1. relief. 1. A payment made by an heir of a feudal tenant to the feudal lord for the privilege of succeeding to the ancestor's tenancy. “A mesne lord could, upon the death of his tenant, accept the tenant's heir as tenant; but he was not required to do so. When he did accept his deceased tenant's heir as tenant, it was typically because the heir had paid the mesne lord a substantial sum (known as a relief) for the re-grant of the tenancy.” Thomas F. Bergin & Paul G. Haskell, Preface to Estates in Land and Future Interests 8 (2d ed. 1984). 2. Aid or assistance given to those in need, esp., financial aid provided by the state. [Cases: Social Security and Public Welfare 4. C.J.S. Social Security and Public Welfare §§ 6, 10, 17.] 3. The redress or benefit, esp. equitable in nature (such as an injunction or specific performance), that a party asks of a court. — Also termed remedy. Cf. REMEDY. Black's Law Dictionary (8th ed. 2004) , Page 4035
      1. affirmative relief The relief sought by a defendant by raising a counterclaim or cross-claim that could have been maintained independently of the plaintiff's action.
      2. alternative relief Judicial relief that is mutually exclusive with another form of judicial relief. • In pleading, a party may request alternative relief, as by asking for both specific performance and damages that would be averted by specific performance. Fed. R. Civ. P. 8(a). Cf. ELECTION OF REMEDIES. [Cases: Specific Performance 127. C.J.S. Specific Performance §§ 194–196, 198–199.]
      3. coercive relief. Judicial relief, either legal or equitable, in the form of a personal command to the defendant that is enforceable by physical restraint.
      4. interim relief. Relief that is granted on a preliminary basis before an order finally disposing of a request for relief.
      5. therapeutic relief. The relief, esp. in a settlement, that requires the defendant to take remedial measures as opposed to paying damages. • An example is a defendant-corporation (in an employment-discrimination suit) that agrees to undergo sensitivity training. — Often shortened to therapeutics.
      1. 8
        1. Chapter 8_ Limitations on Relief.pdf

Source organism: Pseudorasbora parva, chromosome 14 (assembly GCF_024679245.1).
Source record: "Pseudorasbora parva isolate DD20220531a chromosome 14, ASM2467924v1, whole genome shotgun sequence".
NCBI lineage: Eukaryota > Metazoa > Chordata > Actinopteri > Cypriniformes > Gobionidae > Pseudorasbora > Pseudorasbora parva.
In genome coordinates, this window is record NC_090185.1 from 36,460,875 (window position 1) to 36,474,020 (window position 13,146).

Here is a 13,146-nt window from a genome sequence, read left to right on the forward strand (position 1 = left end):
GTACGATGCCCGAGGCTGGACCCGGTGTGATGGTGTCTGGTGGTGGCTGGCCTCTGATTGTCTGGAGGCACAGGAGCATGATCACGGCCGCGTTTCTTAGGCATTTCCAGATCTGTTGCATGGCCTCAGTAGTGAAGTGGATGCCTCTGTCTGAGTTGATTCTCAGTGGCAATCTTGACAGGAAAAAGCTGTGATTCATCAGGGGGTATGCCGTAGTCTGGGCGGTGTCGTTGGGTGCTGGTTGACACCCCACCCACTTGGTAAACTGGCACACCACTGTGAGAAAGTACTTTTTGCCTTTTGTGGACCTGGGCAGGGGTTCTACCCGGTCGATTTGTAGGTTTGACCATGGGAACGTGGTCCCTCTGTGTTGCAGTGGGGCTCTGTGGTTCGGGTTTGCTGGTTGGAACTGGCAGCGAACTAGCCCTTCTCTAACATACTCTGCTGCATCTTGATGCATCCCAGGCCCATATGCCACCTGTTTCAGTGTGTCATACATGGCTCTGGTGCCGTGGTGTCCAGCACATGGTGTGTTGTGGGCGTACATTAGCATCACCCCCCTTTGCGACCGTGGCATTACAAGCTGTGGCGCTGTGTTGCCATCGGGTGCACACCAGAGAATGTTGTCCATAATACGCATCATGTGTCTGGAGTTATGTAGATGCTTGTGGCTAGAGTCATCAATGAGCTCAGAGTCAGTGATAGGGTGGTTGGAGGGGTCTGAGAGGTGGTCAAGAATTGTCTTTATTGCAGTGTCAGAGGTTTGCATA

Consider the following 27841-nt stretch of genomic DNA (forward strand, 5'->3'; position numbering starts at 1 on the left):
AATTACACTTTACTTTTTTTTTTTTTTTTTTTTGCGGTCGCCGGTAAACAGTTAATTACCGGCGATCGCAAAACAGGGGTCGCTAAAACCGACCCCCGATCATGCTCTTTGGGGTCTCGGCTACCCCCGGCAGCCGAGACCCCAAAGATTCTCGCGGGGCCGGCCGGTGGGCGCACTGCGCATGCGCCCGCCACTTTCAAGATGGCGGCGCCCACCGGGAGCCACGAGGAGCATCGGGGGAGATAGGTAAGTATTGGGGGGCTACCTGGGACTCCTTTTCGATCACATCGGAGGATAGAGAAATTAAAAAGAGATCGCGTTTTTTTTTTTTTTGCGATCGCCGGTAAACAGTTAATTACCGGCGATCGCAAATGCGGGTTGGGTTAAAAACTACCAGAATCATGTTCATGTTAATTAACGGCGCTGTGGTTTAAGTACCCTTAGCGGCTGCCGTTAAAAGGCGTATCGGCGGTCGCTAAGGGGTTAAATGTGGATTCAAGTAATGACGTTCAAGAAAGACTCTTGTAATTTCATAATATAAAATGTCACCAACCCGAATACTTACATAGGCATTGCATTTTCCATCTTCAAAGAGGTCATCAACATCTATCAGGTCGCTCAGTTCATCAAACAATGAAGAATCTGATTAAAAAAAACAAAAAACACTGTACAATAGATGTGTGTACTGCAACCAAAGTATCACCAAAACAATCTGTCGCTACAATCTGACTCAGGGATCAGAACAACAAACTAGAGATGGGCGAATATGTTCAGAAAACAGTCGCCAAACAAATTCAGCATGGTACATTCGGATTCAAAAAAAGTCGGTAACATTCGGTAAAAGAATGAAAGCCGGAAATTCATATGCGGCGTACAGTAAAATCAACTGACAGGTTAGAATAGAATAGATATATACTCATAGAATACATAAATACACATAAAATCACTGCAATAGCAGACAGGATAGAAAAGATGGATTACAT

2. Chapter 8; Limitations on Relief.odt
      2. 9
        1. Chapter 9_ Relief.pdf
        2. Chapter 9; Relief.odt
        3. FPMLAA; 9. RELIEF.xmind
      1. prayer for relief. A request addressed to the court and appearing at the end of a pleading; esp., a request for specific relief or damages. — Often shortened to prayer. — Also termed demand for relief. See AD DAMNUM CLAUSE. [Cases: Federal Civil Procedure 680; Pleading 72. C.J.S. Pleading §§ 110–115.]
        1. DO YOU BEG OR DEMAND?
      2. “The prayer for relief. The plaintiff prays in his bill for the relief to which he supposes himself entitled on the case made out in the bill. This is called the special prayer. He then prays for general relief, usually in these words: ‘And the plaintiff (or your orator) prays for such further or other relief as the nature of the case may require, and as may be agreeable to equity and good conscience.’ Both prayers are generally inserted in the bill, — the special prayer first, the general following.” Edwin E. Bryant, The Law of Pleading Under the Codes of Civil Procedure 69 (2d ed. 1899).
      3. general prayer. A prayer for additional unspecified relief, traditionally using language such as, “Plaintiff additionally prays for such other and further relief to which she may show herself to be justly entitled.” The general prayer typically follows a special prayer. [Cases: Judgment 252; Pleading 72. C.J.S. Judgments § 53; Pleading §§ 110–115.]
      4. special prayer. A prayer for the particular relief to which a plaintiff claims to be entitled. [Cases: Judgment 252; Pleading 72. C.J.S. Judgments § 53; Pleading §§ 110–115.]
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